SAN LUIS OBISPO — A recent $250,000 grant from the W.M. Keck Foundation will allow the Cal Poly
Global Waste Research Institute
(GWRI) to integrate new waste-related issues and environmental impacts
related to nanotechnology into the school’s broader undergraduate
science, technology, engineering and math (STEM) curriculum.
GWRI Director Nazli Yesiller said the funds, which follow a
$50,000 Keck Foundation planning grant, will affect a wide variety of
courses and disciplines, both technical and non-technical.
“The nanotechnology waste management portion could involve more
than 700 students a year in nine separate disciplines including civil
and environmental engineering, chemistry, materials engineering,
mechanical engineering, biomedical engineering, industrial technology,
political science, and ethnic studies” Yesiller said.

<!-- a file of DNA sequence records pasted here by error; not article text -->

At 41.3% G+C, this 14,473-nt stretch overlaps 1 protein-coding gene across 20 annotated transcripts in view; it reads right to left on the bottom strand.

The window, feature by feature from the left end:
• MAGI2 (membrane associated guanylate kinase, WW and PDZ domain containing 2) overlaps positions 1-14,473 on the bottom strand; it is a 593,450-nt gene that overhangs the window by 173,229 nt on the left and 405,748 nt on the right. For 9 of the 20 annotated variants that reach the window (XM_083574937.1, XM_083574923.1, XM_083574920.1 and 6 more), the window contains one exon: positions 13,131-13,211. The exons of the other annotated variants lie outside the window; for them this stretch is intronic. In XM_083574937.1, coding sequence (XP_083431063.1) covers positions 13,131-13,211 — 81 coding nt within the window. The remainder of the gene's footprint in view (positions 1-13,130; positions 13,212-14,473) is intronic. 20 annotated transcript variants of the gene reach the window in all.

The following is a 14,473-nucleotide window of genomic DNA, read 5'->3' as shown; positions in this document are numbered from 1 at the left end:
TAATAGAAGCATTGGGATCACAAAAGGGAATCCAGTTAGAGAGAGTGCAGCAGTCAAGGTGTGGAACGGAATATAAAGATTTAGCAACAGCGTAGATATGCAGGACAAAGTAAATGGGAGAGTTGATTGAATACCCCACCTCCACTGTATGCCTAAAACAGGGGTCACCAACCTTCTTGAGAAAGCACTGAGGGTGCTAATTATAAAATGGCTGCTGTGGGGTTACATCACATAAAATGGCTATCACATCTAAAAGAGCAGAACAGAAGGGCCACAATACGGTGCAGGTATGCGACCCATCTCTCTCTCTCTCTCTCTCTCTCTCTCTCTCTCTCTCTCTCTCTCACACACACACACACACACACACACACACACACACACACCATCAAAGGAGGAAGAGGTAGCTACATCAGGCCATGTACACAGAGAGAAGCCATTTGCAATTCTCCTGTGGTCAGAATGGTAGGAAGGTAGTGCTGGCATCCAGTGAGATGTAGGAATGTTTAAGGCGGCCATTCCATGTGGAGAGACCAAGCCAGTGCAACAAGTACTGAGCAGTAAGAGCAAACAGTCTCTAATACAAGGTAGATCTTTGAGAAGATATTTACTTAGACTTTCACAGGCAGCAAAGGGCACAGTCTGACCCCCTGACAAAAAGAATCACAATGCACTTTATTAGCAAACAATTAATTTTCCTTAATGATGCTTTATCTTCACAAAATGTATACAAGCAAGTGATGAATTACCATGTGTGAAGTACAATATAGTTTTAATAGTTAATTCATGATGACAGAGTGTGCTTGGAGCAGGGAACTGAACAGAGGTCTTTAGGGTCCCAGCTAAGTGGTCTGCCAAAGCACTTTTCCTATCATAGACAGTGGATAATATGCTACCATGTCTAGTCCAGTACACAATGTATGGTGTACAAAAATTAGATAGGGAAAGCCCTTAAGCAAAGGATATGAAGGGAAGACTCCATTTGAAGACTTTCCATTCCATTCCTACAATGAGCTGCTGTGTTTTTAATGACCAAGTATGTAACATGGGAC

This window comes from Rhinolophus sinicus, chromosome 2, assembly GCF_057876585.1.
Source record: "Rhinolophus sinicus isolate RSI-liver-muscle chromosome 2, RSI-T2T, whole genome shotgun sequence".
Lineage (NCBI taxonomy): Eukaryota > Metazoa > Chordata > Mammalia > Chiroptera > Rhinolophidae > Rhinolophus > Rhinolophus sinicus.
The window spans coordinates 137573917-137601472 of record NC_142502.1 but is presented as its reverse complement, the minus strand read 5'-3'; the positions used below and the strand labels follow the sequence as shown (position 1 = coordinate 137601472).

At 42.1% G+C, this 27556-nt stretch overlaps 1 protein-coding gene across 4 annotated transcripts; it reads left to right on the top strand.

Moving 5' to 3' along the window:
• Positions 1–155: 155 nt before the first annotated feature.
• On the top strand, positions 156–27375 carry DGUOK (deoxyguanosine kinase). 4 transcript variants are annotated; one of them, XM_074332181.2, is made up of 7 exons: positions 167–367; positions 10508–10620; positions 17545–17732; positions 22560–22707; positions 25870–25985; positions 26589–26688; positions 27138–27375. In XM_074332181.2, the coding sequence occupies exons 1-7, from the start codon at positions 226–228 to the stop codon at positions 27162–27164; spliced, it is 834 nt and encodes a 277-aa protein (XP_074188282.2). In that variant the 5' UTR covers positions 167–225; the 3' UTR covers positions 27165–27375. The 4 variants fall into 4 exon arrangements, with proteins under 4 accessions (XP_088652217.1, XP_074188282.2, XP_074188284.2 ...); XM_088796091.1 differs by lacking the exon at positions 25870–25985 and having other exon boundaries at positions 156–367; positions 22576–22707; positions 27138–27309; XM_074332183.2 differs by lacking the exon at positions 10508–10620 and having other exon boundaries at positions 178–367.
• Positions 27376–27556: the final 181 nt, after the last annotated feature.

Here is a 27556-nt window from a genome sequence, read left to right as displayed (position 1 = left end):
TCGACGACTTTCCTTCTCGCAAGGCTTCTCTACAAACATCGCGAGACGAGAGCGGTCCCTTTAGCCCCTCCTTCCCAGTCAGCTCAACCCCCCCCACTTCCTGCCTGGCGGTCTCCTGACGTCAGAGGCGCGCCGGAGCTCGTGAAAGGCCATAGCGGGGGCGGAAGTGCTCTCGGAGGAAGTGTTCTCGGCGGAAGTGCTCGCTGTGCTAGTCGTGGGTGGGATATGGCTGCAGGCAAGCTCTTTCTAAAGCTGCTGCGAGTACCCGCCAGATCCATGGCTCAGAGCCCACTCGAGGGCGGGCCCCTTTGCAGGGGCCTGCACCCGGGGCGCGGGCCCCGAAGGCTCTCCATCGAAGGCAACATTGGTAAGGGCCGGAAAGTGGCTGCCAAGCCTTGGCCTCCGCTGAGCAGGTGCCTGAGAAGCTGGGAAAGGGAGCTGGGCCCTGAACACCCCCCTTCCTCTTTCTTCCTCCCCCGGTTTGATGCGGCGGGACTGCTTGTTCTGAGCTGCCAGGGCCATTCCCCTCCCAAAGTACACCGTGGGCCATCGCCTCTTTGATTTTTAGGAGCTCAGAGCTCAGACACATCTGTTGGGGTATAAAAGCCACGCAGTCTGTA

“Securing this grant involved a highly selective process and takes
Cal Poly into a new area — a leading edge — of integrating new emerging
waste-related subject matter into the classroom, an area for which
currently no text books are available.”
According to Yesiller, advancements have been made in the
manufacture and use of nanomaterials with commercial applications and
available products numbering in the thousands. However, the short-and
long-term environmental impacts of these new materials and effectiveness
of common waste management technologies for nanomaterials are largely
The Keck grant will support a postdoctoral fellow who will develop
teaching and learning tools related to nanowaste management, including
course content, classroom and laboratory exercises, databases and
“This grant helps ensure that the next generation of workforce and
graduate students will be equipped with awareness and interdisciplinary
technical skills required for providing solutions to emerging global
environmental problems,” explained Yesiller.
The goal of GWRI is to educate future generations of professionals in sustainable waste and byproduct management.